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Young's Modulus problem

  1. Jan 28, 2017 #1
    1. The problem statement, all variables and given/known data
    A particle mass [itex] m [/itex] moves in a straight line on a smooth horizontal table, and is connected to two points [itex] A [/itex] and [itex] B [/itex] by light elastic springs of natural lengths [itex] 2l_{o} [/itex] and [itex] 3l_{o} [/itex], respectively, and modulus of elasticity [itex] λ [/itex]. The points [itex] A [/itex] and [itex] B [/itex] are a distance [itex] 6l_{o} [/itex] apart. Show that the equation of motion can be written as [tex] m \ddot{x} = \frac{\lambda}{6l_{o}}(12l_{o}-5x) [/tex]
    where [itex] x [/itex] is the displacement of the particle from [itex] A [/itex] measures positive towards [itex] B [/itex]
    2. Relevant equations
    [tex] F = kx [/tex]
    [tex] \lambda = \frac{x}{l_{o}} [/tex]
    [tex] \frac{F}{A} = \lambda \frac{x}{l_{o}} [/tex]

    3. The attempt at a solution
    I'm not sure what to do here. I understand what the question is asking but I'm not sure how to go about it. It's asking for the equation of motion so does that mean I have to relate Hooke's Law with Young's modulus? The problem I'm having is that the equation that I was trying to solve the problem with has area in it. But we are talking about springs. So that's what makes me think I need to find a relationship between spring constant and modulus equation. The [itex] (12l_{o}-5x) [/itex] part, is that from [itex] F= k(x - x_{o}) [/itex]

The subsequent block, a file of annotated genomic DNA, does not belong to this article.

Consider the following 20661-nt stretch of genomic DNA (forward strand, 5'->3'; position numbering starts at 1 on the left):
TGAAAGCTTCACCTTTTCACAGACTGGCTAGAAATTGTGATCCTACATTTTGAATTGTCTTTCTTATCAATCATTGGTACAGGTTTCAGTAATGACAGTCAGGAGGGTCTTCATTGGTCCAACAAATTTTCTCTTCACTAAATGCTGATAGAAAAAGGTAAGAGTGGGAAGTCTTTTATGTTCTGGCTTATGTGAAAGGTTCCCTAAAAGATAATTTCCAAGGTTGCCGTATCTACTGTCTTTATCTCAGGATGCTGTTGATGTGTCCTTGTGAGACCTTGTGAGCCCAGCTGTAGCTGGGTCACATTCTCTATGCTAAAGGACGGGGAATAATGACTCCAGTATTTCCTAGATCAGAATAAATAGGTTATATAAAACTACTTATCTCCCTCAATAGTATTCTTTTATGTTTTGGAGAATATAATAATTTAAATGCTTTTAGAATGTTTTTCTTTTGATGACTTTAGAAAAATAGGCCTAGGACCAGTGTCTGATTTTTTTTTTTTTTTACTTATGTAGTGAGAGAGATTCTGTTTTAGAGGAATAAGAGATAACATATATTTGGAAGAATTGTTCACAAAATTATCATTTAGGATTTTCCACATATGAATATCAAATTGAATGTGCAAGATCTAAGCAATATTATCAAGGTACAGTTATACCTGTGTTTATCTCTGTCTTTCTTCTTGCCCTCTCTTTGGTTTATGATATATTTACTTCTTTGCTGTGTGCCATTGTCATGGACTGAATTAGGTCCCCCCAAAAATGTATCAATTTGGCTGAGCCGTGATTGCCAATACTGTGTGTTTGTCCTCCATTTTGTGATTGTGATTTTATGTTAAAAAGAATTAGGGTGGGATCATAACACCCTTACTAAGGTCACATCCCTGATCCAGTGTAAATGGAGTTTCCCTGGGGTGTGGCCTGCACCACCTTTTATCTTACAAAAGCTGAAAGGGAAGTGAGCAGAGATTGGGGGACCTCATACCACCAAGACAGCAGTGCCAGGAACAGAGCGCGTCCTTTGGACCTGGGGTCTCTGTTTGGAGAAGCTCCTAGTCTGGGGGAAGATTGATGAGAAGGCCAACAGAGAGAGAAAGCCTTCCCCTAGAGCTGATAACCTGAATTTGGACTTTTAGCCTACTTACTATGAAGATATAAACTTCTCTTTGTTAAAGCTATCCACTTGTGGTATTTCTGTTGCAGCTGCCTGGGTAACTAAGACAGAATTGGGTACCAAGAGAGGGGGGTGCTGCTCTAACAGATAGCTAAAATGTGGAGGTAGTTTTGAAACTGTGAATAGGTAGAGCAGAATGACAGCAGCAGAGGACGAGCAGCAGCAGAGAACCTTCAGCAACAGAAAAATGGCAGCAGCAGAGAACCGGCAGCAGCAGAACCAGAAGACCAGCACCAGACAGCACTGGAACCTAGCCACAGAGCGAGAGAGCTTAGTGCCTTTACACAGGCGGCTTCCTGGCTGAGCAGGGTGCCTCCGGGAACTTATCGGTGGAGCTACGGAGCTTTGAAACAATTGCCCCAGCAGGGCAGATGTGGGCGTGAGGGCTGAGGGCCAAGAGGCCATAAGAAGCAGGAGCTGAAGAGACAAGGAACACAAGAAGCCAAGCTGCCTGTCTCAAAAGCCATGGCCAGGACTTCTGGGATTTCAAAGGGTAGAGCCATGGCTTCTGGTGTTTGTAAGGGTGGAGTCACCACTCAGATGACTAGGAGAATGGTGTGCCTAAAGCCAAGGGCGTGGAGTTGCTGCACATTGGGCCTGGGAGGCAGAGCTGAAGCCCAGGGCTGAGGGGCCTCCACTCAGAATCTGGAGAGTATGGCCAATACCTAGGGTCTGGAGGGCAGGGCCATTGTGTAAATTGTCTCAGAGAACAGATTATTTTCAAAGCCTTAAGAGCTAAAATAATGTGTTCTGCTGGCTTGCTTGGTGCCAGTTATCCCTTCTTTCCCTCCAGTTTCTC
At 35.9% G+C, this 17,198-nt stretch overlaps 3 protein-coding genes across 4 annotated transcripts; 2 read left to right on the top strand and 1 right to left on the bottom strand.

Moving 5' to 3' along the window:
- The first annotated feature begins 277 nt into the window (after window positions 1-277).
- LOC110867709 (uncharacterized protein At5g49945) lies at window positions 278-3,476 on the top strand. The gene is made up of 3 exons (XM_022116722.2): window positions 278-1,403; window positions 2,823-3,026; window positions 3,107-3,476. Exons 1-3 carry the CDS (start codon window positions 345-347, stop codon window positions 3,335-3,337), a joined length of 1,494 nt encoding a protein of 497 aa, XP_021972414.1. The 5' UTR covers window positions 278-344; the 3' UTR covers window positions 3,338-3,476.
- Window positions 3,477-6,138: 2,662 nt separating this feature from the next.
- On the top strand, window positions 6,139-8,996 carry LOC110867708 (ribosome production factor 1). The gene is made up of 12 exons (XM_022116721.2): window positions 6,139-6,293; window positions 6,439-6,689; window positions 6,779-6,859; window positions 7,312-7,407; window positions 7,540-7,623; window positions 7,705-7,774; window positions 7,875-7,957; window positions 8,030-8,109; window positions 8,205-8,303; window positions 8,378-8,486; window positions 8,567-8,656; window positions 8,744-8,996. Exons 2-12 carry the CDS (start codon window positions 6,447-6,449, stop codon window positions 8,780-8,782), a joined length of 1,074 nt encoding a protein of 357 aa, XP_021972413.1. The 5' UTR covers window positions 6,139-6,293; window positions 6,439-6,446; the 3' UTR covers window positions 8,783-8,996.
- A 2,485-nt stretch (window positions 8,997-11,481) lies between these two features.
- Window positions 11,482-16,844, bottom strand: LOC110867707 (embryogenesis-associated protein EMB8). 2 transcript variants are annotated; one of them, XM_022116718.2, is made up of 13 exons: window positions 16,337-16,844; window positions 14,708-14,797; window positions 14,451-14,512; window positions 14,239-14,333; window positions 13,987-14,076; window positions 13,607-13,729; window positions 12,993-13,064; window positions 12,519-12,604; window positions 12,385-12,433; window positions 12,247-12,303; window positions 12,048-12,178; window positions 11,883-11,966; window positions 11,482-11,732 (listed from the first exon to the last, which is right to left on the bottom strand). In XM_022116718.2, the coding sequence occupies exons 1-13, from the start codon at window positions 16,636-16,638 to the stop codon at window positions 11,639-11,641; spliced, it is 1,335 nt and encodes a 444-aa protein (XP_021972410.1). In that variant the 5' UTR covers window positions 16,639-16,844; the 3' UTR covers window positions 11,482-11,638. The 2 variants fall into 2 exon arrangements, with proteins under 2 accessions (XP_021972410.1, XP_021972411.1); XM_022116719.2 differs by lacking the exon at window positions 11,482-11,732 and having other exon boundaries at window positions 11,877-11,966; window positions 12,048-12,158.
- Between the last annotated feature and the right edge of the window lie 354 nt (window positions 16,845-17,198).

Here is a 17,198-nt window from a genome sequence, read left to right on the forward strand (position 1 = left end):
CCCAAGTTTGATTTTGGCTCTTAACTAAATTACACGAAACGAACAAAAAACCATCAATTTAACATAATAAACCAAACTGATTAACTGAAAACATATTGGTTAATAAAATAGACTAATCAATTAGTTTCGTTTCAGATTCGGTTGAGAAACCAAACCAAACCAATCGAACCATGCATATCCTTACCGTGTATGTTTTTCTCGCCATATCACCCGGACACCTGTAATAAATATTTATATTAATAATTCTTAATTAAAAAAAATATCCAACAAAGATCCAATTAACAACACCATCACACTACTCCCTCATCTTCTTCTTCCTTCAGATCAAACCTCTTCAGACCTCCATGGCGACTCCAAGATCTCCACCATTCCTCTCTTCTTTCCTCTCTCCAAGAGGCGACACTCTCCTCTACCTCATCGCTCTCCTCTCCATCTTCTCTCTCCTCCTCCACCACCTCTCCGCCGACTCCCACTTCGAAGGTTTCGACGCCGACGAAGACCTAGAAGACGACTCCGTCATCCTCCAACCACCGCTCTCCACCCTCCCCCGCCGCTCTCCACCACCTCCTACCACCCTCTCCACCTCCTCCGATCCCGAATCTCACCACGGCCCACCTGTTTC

I've tried to relate hooke's law using this formula I read online [tex] k = \frac{\lambda A}{l} [/tex]

    if you could point me in the right direction I'd be very grateful.
     
  2. jcsd
  3. Jan 28, 2017 #2
    A picture would be helpful. If I understand the problem, points A and B are 6L apart. Spring "A" = 2L and spring "B" = 3L, so before the problem even begins, the springs must be in an initially stretched state 2L + 3L + Xo = 6L correct? or X (initial combined stretch of the springs = L)?
     
  4. Jan 28, 2017 #3

    haruspex

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    Looking at the thing to be proved, λ has the dimension of force. So it is not what is properly called modulus of elasticity. Rather, it is the modulus multiplied by the cross sectional area.
     
  5. Jan 30, 2017 #4
    The "relevant equations" seem to imply Lambda is 2 different things? The second equation implies lambda is some form of strain, the 3rd equation implies lambda is the modulus of elasticity (Young's Modulus). The solution equation implies the motion is undamped free vibration --> no velocity or damping terms are included.
     
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